MDMA, SSRI antidepressants and serotonin syndrome risk

Does combining MDMA with an SSRI lead to an increased risk of serotonin syndrome?

Originally posted in SR forum 6/7/13 . Reviewed 9/2/23

There have been many clinical trials in humans co-administrating different SSRIs (paroxetine, citalopram, sertraline…) to study pharmacological properties.

There is a theoretical risk but it is probably overestimated. According to a recent systematic review (one of the highest quality methods of scientific research)  this situation is exceptional.

Anyway, combination of MDMA and SSRI is not recommended.

First because, in general, it lowers MDMA effects.

Second because people under SSRI treatment usually suffer problems as depression or anxiety disorders and, MDMA is not recommended because of these problems.

In animal models combination of MDMA and some SSRI showed lower neurotoxicity.But doses and patterns of administration make that these results can´t be extrapolated to humans. It is not likely that SSRIs have a neuroprotective effect in humans at doses available.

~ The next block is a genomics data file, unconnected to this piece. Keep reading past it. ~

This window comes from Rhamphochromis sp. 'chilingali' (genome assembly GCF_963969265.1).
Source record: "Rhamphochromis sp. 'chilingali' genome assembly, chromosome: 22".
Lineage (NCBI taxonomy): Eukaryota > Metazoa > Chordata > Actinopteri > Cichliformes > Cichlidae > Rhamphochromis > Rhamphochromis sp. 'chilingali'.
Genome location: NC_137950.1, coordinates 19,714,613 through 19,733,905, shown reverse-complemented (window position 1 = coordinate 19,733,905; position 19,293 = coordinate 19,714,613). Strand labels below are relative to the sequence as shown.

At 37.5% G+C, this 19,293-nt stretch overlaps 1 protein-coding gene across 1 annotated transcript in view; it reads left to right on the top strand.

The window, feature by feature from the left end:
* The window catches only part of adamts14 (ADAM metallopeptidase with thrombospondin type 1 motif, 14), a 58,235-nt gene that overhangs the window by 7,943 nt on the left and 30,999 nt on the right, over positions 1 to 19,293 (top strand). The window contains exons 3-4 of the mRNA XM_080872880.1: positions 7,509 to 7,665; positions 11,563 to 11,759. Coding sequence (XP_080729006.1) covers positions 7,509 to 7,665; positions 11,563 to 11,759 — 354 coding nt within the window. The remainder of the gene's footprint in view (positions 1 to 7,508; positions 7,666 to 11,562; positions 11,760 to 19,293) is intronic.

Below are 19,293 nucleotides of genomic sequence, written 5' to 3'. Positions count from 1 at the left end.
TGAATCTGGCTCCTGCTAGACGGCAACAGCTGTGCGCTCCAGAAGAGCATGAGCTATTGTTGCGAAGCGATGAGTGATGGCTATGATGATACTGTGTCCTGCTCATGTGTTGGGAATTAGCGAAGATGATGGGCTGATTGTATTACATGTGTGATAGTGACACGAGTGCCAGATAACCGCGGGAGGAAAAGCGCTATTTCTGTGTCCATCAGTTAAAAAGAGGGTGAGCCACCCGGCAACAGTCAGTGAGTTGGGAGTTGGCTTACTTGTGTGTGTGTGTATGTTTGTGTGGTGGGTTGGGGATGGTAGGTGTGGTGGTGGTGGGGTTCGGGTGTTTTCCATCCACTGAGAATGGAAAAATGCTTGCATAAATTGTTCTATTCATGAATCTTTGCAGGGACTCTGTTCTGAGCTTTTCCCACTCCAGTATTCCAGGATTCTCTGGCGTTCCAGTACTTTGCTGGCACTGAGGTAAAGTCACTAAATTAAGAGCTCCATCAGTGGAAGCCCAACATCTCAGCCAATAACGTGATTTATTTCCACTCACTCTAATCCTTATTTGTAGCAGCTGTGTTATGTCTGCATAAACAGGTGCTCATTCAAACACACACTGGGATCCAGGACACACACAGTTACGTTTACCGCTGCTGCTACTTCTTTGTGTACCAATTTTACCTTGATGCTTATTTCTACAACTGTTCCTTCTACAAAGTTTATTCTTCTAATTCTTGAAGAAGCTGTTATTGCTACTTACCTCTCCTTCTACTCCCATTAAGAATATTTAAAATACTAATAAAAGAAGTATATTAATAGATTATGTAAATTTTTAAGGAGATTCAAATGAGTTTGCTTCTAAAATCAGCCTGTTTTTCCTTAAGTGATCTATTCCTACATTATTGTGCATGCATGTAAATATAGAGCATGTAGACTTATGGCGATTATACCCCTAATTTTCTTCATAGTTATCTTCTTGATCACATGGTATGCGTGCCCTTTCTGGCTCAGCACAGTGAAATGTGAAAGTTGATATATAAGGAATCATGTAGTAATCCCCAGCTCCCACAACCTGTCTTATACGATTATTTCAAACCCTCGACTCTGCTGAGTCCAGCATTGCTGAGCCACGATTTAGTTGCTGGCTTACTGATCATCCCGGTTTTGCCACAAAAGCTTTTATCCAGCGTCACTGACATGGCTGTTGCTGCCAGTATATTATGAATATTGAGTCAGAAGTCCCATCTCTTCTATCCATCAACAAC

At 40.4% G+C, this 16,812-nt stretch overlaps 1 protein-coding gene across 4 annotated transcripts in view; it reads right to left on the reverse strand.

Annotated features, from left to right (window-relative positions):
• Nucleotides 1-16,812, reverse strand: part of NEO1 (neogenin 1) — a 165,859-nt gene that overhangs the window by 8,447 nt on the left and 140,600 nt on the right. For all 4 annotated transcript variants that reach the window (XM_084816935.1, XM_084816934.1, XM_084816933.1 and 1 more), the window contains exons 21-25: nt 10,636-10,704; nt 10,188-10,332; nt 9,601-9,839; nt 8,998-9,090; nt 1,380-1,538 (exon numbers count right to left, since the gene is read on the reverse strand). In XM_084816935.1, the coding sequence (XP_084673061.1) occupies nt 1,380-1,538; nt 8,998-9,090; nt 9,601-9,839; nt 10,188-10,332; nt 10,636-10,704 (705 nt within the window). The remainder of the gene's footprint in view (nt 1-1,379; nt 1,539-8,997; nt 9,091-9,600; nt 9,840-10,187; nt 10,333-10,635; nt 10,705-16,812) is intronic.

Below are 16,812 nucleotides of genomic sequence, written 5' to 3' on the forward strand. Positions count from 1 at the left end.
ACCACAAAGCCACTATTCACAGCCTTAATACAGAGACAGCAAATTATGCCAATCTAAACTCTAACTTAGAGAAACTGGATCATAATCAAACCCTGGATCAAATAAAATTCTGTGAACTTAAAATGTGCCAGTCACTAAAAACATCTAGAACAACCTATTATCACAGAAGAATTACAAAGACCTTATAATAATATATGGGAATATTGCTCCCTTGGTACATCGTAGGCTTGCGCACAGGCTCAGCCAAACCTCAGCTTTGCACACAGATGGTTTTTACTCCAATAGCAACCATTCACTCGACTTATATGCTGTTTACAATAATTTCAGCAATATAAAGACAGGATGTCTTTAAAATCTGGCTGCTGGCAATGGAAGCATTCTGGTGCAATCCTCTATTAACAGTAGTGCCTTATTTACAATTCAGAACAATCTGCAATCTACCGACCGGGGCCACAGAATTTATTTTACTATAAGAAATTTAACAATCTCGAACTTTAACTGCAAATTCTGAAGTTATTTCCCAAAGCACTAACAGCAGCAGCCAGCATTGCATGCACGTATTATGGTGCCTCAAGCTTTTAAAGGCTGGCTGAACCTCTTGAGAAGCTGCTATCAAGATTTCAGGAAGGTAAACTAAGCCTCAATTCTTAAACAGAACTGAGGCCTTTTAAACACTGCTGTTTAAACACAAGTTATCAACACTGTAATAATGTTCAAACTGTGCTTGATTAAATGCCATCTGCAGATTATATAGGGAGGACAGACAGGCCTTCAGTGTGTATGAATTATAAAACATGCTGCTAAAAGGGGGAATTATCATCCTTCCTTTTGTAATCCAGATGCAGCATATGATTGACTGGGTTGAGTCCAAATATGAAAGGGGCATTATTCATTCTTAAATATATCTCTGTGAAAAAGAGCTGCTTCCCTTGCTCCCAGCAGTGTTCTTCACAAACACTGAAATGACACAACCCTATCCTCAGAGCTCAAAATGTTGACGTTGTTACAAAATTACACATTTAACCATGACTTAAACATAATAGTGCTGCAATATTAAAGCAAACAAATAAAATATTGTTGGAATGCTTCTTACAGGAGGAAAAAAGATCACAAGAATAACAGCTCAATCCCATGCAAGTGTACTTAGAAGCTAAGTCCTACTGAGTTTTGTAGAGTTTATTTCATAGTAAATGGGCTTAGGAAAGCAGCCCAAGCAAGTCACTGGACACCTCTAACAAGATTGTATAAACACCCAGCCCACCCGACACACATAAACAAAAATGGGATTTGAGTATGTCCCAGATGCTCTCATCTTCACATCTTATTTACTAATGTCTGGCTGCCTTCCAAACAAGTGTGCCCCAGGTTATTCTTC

In my opinion risk of neurotoxicity associated to MDMA is sometimes exagerated. There is no evidence that occasional moderate doses (lower than 120-150 mg) have any neurotoxic effects. In fact at least four investigation teams have been administrating MDMA to healthy human volunteers in clinical trials with the approval of sanitary authorities and ethical comitees of clinical trials. In this case neuroprotective drugs are unnecessary. People who take large doses during long time are probably more exposed to this risks, and in this case there are no neuroprotective measures that have shown efficacy.

Substances that inhibit monoamine oxidase (MAOI: phenelzine, moclobemide) are most likely to lead to serious increases in serotonin when used with ecstasy, and develop a serotonin syndrome. In people who use these drugs MDMA is absolutely not recommended.